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Say I picked 10 random samples from a normal distribution with unknown parameters: 1.7, 2.6, 3.0, 4.4, 1.6, 2.1, 2.4, 2.7, 5.2, 3.3

What is the probability that I will pick a value larger than 100.0 from this distribution?

Here is the process that I have in mind, but I don’t know how to do the second step:

Step 1. Find out the unbiased estimators of the population mean and the standard deviation by calculating the mean and the appropriate standard deviation of the sample.

Step 2. Evaluate the following integral: $$ \int_{\sigma=0}^{+\infty} \int_{\mu=-\infty}^{+\infty} P(X > 100 | \mu, \sigma, X\tilde~ N(\mu, \sigma) )f(\mu)g(\sigma) \,d\mu d\sigma $$

where $f$ and $g$ are the probability distribution functions of $\mu$ and $\sigma$ respectively.

$\frac{\mu - \bar X}{\sqrt{s^2/n}}$ follows Student's t-distribution with n-1 degrees of freedom: $t_{n-1}$ (In my example n=10, $\bar X$ is the sample mean, and $s$ is the unbiased standard deviation of the sample.)

So my questions are:
1. What distribution does $\sigma$ follow?
2. How to evaluate the integral shown above? Is there a closed form solution?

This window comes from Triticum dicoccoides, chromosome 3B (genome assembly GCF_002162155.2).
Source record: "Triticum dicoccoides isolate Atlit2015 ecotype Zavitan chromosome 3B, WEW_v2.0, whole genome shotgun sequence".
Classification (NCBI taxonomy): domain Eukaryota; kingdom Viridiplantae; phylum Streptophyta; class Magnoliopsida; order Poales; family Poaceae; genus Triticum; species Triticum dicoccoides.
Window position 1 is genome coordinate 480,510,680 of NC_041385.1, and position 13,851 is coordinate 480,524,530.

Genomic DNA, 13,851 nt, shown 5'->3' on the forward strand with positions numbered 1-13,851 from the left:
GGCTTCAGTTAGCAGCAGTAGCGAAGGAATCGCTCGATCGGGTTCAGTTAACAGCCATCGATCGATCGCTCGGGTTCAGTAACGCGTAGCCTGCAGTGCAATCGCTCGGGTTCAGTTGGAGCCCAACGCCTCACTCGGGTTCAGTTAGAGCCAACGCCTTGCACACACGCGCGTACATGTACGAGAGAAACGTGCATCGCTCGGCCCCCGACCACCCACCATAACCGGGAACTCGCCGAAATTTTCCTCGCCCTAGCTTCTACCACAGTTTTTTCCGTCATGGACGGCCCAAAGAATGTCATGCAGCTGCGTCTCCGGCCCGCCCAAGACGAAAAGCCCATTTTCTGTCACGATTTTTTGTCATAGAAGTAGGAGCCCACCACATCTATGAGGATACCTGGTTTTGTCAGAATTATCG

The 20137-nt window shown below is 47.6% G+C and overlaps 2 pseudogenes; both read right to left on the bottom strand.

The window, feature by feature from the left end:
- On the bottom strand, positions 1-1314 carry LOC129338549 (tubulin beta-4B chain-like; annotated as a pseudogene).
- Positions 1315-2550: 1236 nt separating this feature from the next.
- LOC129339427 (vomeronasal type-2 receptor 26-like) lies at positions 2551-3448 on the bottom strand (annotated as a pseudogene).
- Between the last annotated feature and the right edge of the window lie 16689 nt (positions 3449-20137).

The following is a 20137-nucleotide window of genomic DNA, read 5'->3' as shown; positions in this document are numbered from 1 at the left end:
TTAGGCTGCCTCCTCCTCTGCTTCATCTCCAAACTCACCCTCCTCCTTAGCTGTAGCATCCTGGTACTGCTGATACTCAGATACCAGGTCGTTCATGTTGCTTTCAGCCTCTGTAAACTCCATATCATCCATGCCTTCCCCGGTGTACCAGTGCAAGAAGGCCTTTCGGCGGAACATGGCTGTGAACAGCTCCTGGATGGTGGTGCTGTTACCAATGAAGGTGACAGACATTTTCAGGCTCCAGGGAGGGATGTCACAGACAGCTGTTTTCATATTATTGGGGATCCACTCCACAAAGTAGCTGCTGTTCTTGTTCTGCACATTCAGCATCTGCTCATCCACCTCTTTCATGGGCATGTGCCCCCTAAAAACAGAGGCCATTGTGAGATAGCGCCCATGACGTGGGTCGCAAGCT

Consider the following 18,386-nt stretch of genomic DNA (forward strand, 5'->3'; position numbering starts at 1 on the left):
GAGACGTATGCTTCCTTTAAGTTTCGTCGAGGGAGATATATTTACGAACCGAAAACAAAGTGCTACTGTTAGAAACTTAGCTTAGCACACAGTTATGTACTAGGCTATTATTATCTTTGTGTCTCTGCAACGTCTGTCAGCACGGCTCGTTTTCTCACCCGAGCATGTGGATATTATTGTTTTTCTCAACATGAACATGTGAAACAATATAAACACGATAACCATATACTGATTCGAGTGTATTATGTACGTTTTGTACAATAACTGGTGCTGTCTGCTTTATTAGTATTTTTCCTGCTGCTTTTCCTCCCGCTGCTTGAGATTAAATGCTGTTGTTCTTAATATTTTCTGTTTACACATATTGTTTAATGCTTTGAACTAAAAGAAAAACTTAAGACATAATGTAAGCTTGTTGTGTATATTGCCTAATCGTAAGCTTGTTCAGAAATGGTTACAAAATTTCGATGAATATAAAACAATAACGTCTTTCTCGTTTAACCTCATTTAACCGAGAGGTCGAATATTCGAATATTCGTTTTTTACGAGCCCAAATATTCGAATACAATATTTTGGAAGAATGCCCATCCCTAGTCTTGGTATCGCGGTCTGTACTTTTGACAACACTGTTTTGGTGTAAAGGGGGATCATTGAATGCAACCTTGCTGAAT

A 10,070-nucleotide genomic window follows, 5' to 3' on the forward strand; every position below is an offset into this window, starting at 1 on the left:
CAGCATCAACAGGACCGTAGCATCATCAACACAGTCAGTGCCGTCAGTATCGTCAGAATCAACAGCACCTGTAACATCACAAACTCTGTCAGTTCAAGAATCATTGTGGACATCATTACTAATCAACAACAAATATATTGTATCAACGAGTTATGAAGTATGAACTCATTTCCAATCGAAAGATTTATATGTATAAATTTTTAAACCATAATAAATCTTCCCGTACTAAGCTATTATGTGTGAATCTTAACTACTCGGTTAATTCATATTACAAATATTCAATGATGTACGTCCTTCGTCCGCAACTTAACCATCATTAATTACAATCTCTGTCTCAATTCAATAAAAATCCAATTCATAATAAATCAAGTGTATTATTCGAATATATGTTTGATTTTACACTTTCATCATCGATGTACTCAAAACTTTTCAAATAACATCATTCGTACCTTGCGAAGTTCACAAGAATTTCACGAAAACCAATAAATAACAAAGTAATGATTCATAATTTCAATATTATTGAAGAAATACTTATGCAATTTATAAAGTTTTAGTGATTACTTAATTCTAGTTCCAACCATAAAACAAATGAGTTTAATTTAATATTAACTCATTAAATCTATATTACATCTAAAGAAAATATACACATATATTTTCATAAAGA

Thanks!

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  • $\begingroup$ First, the limits on $\sigma$ should be from 0, not from -\infty$... This problem is natural to formulate in a Bayesian way, then you can just do a numerical integration inR ... $\endgroup$ Commented Feb 13, 2015 at 18:43
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    $\begingroup$ $\sigma$ does not have a distribution unless you assume it's a random variable, in which case you need to assume a prior distribution for it. Regardless, search our site for normal prediction interval. Incidentally, if it is this particular dataset you are interested in, the answer is zero (to an accuracy of around $10^{-1500}$). $\endgroup$
    – whuber
    Commented Feb 13, 2015 at 18:57

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What I was looking for is Prediction Interval (wikipedia article: section 2.2.3: unknown mean, unknown variance). Thanks @whuber for guiding me in the right direction.

With that in mind, the specific question:

Say I picked 10 random samples from a normal distribution with unknown parameters: 1.7, 2.6, 3.0, 4.4, 1.6, 2.1, 2.4, 2.7, 5.2, 3.3

What is the probability that I will pick a value larger than 100.0 from this distribution?

could be answered as follows. Given that

$\frac{X_{n+1}-\overline{X}_n}{s_n\sqrt{1+1/n}} \sim t_{n-1}\,,$

where the sample mean and standard deviation are 2.9 and 1.148, and given the accompanying assumptions, the probability that $X_n$ exceeds 100 is $P(T>\frac{100-2.9}{1.148(1.1)})$ where $T\sim t_9$.

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  • $\begingroup$ Please expand your answer so that it's more than simply a link. $\endgroup$
    – Glen_b
    Commented Feb 19, 2015 at 22:19

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